9.3.10

On DeLillo's Point Omega and White Noise

Comparisons between the two novels

Leo Robson reviews Don DeLillo's new novel, Point Omega, in the New Statesman. Taking DeLillo's other books into account, the article settles on a kind of comparative study between Point Omega and his early masterstroke, White Noise:
Don DeLillo took an eventful run-up to writing the four books that established him as the beadiest and canniest of American novelists. He spent the 1970s palming around for an exciting subject and a fruitful approach, and eventually found both in White Noise (1985) and parts of both in Libra (1988), Mao II (1991) and Underworld (1997). His earlier novels take aim at industries and state apparatuses - journalism, espionage - yet he proved less adept at exposing secret machinations than at tracing the shadows they cast on the public stage. DeLillo is an excavator, a pathfinder - a specialist in the "secret history" of observable phenomena and recorded facts.

There has been a corresponding process of abdication over the years since Underworld - signs of contracting appetite and of what the author himself (diagnosing a CIA operative in Libra) called "motivational exhaustion". De Lillo's dream of purpose was comprehensively realised in his loose, four-part work concerning the atmosphere of panic and dread that prevailed in the US between the 1950s and the 1980s - an atmosphere that made the idea of American reality such a slippery beast. Too slippery, thought Philip Roth and Norman Mailer, for the novelist to capture it. But DeLillo managed to.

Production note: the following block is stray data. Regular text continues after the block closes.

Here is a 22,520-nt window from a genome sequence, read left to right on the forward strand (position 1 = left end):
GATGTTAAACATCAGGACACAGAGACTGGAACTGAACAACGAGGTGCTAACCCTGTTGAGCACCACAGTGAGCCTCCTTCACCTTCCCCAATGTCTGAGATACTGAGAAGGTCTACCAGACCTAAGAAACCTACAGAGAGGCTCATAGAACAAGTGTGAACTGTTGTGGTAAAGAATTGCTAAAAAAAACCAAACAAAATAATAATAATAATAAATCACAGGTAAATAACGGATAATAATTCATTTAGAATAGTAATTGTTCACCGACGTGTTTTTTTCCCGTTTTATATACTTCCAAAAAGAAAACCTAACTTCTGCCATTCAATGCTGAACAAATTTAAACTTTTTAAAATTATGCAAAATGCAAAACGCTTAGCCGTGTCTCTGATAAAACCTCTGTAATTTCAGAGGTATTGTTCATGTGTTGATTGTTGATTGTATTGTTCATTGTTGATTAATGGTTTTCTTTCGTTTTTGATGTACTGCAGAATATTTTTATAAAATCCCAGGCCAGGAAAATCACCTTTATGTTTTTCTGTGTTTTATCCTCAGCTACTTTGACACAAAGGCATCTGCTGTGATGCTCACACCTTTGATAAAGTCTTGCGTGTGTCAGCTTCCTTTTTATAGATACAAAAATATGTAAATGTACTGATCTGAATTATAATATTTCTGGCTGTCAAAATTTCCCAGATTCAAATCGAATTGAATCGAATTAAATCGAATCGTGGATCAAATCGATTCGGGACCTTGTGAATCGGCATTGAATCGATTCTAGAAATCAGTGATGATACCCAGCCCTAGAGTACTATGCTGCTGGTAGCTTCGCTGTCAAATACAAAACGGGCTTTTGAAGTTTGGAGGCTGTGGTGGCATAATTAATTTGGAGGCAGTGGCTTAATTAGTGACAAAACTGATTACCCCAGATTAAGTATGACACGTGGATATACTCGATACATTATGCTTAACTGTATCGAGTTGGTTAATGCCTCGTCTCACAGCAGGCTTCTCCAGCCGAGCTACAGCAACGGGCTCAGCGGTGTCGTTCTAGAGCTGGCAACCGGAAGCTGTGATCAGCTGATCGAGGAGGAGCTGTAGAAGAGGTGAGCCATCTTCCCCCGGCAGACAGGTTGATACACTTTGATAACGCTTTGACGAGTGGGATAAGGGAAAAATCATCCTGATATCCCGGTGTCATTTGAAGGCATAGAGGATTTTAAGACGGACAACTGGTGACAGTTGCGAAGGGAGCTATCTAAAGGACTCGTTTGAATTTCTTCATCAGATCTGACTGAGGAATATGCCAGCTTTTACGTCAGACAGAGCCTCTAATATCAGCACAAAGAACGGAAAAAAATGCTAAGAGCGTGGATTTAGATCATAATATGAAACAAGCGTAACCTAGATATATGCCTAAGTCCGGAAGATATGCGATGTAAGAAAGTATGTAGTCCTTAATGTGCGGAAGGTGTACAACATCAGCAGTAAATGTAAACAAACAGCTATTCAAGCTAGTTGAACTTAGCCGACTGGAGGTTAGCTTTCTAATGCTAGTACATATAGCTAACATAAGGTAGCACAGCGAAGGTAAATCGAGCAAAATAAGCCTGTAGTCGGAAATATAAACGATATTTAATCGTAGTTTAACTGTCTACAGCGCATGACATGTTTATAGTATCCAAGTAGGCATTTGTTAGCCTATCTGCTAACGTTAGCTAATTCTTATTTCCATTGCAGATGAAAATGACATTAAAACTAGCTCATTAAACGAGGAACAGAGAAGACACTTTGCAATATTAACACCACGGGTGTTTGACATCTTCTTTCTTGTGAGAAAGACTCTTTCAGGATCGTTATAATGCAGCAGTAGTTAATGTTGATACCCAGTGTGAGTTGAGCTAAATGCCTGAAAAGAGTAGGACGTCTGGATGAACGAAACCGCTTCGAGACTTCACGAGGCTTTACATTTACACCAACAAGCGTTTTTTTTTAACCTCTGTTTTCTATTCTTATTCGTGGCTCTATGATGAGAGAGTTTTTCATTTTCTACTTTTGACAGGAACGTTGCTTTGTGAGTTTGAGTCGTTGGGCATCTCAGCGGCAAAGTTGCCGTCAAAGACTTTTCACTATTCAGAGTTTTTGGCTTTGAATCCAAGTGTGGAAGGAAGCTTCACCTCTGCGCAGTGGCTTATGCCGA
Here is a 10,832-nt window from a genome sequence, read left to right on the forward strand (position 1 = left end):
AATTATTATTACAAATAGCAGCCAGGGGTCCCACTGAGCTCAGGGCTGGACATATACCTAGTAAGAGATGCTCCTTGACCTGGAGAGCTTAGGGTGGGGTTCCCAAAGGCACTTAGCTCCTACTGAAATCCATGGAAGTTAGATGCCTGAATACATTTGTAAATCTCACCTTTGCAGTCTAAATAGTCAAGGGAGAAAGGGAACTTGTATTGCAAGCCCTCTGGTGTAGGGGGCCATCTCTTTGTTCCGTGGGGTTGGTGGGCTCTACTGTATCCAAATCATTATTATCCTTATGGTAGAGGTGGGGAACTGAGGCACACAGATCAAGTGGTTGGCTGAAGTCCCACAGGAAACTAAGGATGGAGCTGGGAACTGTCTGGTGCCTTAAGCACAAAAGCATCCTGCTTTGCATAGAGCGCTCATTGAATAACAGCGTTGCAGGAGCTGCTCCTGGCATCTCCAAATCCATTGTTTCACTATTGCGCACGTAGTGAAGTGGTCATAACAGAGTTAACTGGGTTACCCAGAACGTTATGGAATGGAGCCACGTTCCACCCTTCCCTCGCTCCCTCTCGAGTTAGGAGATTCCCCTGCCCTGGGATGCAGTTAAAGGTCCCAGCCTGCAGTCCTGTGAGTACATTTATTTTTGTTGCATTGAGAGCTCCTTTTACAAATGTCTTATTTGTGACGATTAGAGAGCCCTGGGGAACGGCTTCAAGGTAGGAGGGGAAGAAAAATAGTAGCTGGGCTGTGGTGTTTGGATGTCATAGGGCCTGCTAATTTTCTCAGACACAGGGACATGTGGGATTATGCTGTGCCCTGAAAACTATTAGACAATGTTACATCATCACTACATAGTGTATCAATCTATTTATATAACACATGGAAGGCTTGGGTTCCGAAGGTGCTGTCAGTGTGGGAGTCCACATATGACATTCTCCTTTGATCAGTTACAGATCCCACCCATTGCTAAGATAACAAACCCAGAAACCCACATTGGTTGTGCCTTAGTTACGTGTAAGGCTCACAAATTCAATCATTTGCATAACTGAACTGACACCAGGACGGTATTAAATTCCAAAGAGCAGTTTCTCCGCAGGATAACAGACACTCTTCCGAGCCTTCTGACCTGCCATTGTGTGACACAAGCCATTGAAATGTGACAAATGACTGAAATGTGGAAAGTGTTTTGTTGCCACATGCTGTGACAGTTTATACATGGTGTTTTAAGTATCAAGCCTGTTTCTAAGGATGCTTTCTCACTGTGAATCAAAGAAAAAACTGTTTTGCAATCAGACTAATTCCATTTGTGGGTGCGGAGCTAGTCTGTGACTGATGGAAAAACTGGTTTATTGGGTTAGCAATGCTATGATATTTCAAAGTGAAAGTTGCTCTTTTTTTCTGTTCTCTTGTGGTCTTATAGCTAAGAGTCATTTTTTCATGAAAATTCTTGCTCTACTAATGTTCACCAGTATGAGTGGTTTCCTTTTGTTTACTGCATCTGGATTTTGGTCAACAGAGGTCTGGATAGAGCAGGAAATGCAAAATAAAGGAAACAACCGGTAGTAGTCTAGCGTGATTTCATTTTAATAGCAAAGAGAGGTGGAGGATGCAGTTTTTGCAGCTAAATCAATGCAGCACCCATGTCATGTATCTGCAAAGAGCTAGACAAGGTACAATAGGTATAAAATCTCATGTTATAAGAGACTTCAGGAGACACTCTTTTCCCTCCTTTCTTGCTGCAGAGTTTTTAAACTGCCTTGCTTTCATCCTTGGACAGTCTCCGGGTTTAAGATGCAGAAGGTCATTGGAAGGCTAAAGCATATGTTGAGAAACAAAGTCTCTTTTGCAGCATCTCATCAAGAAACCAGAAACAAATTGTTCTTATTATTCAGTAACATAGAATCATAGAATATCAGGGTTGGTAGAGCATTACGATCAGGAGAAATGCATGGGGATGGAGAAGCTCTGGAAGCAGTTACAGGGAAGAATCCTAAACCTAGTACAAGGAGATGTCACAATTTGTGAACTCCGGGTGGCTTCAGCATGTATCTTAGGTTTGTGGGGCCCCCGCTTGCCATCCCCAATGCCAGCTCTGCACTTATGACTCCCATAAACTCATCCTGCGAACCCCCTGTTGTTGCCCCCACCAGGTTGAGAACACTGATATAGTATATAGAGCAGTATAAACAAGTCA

The solution was an obvious one. DeLillo squared up to American reality on its own turf and terms, made his fiction a repository for catastrophes greater and absurdities sillier than those thrown up at the time of writing. Confronted with the Zapruder footage of the Kennedy assassination, the stoners in Underworld are amazed that "there were forces in the culture that could out-imagine them, make their druggiest terrors seem futile and cheap". By the time he wrote that scene, DeLillo had already succeeded in out-imagining the culture. In White Noise and then Mao II, he practised a form of satire at once dark and daft - though more or less prophetic, as things turned out.

He also performed a thorough job of revealing what the culture had "imagined". Woody Allen used to joke that he was working on a non-fiction version of the Warren Commission report: DeLillo spun a vast novel - Libra - out of the uncharted conduct of Oswald, Ruby and the crooks and spooks who puppeteered them. Underworld - vaster still - portrayed the whole of American society during the cold war as a single network connected by germs and baseball and the bomb. As J Edgar Hoover reflects in the novel's opening scene: "All these people formed by language and climate and popular songs and breakfast foods and the jokes they tell and the cars they drive have never had anything in common so much as this, that they are sitting in the furrow of destruction." [Read the article]

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